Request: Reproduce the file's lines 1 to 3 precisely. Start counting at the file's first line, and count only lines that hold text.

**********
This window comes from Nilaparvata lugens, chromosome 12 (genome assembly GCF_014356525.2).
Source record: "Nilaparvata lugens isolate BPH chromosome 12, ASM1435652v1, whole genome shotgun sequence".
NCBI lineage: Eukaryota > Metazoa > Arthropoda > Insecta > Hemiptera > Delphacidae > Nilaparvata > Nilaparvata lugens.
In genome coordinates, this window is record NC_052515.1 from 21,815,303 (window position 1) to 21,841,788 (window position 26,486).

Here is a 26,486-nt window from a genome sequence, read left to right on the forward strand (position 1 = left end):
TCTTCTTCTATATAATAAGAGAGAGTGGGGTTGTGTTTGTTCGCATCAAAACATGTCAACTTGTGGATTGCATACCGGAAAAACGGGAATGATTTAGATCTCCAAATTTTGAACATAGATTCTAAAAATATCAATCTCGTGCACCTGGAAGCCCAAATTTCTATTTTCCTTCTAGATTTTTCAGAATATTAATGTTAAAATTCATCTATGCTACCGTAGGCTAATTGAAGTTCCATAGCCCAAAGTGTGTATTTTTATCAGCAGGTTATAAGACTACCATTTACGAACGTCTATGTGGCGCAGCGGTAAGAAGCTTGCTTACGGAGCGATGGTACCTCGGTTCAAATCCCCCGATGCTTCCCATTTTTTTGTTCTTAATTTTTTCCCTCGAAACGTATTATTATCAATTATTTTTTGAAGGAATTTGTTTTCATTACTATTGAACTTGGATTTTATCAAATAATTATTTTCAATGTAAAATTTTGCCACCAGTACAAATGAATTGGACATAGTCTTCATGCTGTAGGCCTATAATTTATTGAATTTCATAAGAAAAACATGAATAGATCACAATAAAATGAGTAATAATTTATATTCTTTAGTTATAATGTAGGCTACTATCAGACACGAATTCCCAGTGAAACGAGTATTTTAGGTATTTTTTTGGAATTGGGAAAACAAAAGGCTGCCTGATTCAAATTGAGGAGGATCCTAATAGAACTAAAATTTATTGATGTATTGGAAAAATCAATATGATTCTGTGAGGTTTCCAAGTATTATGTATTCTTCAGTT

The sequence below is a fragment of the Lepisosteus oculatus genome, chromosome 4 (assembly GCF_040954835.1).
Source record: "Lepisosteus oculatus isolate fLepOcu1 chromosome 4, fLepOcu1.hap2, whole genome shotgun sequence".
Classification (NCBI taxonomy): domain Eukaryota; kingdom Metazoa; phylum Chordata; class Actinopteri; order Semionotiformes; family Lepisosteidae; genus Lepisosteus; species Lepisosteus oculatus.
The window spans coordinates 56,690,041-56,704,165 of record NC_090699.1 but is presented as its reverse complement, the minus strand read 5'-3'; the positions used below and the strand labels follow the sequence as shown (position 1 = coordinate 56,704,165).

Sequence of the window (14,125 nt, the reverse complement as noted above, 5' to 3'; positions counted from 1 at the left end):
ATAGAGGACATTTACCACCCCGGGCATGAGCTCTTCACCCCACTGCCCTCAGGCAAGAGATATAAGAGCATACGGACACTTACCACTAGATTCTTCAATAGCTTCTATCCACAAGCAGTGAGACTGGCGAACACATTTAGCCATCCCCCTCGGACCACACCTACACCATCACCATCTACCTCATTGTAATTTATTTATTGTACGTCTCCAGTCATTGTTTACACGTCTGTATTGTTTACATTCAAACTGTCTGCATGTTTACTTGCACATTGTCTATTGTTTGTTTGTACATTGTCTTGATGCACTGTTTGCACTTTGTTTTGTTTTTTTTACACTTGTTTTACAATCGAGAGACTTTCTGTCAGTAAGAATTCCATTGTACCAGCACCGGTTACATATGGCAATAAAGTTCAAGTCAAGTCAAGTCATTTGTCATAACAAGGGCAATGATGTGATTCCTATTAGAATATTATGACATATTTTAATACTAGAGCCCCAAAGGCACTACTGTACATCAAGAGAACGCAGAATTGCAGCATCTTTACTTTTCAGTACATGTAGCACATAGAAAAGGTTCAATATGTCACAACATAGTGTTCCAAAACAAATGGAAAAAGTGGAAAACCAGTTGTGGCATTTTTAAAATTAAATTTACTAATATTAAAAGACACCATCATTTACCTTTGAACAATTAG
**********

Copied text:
This window comes from Nilaparvata lugens, chromosome 12 (genome assembly GCF_014356525.2).
Source record: "Nilaparvata lugens isolate BPH chromosome 12, ASM1435652v1, whole genome shotgun sequence".
NCBI lineage: Eukaryota > Metazoa > Arthropoda > Insecta > Hemiptera > Delphacidae > Nilaparvata > Nilaparvata lugens.